I’m sure that first semester was quite an experience for all of us, and by “experience”, I’m referring to Professor Randy Pausch’s definition of the word: “Experience is what you get when you didn’t get what you wanted”. We all came into university with preconceived notions of what to expect, but statistically speaking, many first-year students are shocked during first semester, when they’re hit with the reality of university. That said however, although we all may have made our fair share of mistakes during first semester, it wasn’t a completely unfulfilling experience. Hopefully, we can all learn from our first semester of university, avoid repeating the terrible mistakes we made, and make our second semester even better.
One thing that I hope everyone has accepted is that, as soon as the semester starts, we need to dive face-first into work-mode. Most people were still in the summer or frosh mindset when school started in September, and the first few weeks of school were spent socializing and procrastinating on readings. Unfortunately, we can’t afford to ease our way into the workload if professors aren’t going to ease into the course (which they don’t). We can’t start off laidback and then eventually become immersed in university life when we feel ready. Again, after that amazing winter break, it’s a struggle to go back to studying, but if there’s one thing I’ve learned from first semester, it’s that we have to push ourselves to get back into that mode to avoid falling behind so early in the semester!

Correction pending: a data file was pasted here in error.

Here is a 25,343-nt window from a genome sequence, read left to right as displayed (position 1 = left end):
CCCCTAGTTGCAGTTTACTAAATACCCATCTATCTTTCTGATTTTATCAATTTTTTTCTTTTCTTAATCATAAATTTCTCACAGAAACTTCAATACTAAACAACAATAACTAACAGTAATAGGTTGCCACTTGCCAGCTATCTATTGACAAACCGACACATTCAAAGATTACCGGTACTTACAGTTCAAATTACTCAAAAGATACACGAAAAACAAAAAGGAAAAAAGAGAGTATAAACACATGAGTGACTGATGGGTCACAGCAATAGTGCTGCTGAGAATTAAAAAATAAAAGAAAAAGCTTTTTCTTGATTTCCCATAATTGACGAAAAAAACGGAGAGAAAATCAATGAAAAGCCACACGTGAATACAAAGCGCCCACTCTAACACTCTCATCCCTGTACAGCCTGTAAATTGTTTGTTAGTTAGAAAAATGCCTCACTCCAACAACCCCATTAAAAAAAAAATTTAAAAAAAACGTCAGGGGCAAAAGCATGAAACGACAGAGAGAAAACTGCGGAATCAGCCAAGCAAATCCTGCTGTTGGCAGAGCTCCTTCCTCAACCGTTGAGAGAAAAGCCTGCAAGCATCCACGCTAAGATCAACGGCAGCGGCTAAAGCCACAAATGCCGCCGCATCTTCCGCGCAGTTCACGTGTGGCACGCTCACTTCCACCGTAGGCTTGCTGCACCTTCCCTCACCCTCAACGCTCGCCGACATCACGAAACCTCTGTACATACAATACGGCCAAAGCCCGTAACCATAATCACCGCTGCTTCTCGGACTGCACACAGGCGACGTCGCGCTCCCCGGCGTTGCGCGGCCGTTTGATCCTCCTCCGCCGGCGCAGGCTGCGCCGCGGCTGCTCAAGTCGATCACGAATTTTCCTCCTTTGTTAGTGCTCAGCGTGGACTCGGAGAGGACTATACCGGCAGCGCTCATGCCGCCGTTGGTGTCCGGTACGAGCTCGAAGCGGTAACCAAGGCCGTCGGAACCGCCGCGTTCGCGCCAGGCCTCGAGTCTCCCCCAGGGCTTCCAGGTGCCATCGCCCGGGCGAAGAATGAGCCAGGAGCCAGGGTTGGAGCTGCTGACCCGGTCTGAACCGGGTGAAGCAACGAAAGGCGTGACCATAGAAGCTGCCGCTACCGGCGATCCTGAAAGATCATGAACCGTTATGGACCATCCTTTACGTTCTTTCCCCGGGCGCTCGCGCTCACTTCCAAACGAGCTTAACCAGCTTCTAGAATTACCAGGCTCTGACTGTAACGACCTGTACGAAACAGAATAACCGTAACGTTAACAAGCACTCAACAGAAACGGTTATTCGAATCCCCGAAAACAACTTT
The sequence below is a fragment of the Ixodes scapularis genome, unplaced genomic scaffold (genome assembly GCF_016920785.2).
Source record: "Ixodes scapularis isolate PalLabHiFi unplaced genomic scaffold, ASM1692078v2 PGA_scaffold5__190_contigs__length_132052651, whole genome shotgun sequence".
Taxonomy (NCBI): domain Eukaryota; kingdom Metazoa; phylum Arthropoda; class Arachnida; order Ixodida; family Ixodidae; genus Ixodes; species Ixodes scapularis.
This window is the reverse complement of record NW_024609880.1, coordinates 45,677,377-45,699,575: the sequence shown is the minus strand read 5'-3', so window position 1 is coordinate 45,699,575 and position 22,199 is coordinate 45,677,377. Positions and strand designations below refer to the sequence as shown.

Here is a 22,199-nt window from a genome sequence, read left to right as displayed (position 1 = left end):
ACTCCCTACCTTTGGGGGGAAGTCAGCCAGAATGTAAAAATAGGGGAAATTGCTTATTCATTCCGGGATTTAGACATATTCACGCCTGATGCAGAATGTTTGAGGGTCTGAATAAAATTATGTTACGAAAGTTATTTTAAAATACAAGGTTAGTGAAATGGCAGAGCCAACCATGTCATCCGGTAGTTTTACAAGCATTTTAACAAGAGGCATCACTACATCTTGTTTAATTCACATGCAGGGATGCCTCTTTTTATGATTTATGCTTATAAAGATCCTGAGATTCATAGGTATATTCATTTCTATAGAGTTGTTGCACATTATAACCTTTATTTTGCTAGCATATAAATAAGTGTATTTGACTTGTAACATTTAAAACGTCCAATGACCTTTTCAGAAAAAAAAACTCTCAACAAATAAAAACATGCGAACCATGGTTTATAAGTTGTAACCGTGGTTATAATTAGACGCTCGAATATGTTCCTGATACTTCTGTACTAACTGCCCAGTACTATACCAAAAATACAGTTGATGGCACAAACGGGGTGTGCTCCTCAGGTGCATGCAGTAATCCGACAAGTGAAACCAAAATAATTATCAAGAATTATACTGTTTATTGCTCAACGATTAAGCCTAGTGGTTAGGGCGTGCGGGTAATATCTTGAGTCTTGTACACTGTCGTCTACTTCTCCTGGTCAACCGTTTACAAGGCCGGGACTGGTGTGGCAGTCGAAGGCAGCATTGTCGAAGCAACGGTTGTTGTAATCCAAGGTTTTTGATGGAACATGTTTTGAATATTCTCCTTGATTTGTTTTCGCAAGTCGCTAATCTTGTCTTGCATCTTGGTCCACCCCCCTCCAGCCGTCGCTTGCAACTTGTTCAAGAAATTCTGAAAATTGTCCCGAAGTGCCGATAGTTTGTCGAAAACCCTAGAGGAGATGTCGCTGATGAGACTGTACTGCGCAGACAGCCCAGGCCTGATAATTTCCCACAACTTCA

The next thing we should be quickly learning, especially around this time when textbook sales are soaring, is that it’s important to keep notes from your past classes. After my exams, I threw out all of my old notes as a celebration of completing the course and never having to take it again, but I now learned that was a huge mistake. That old saying, “one man’s trash is another man’s treasure” could not be more true when it comes to old course notes, where the price you’re selling a textbook for can go up by ten to twenty dollars with notes included! Also, it’s important to keep your textbook in prime condition, to get more money from future buyers.
Lastly, the golden rule: GO TO CLASS! Skipping class to get a few more hours of sleep may seem like a great idea at the time, but it’ll leave you full of regret when you’re drawing a blank on the final exam because you missed an important lecture. Also, remember you pay for all your classes, even the ones you skip, so you might as well go!
Referring back to Professor Pausch’s idea of experience, he says, “Experience is often the most valuable thing you have to offer”. Hopefully, you all use your first semester experiences to create an even better second semester for yourself. Good luck!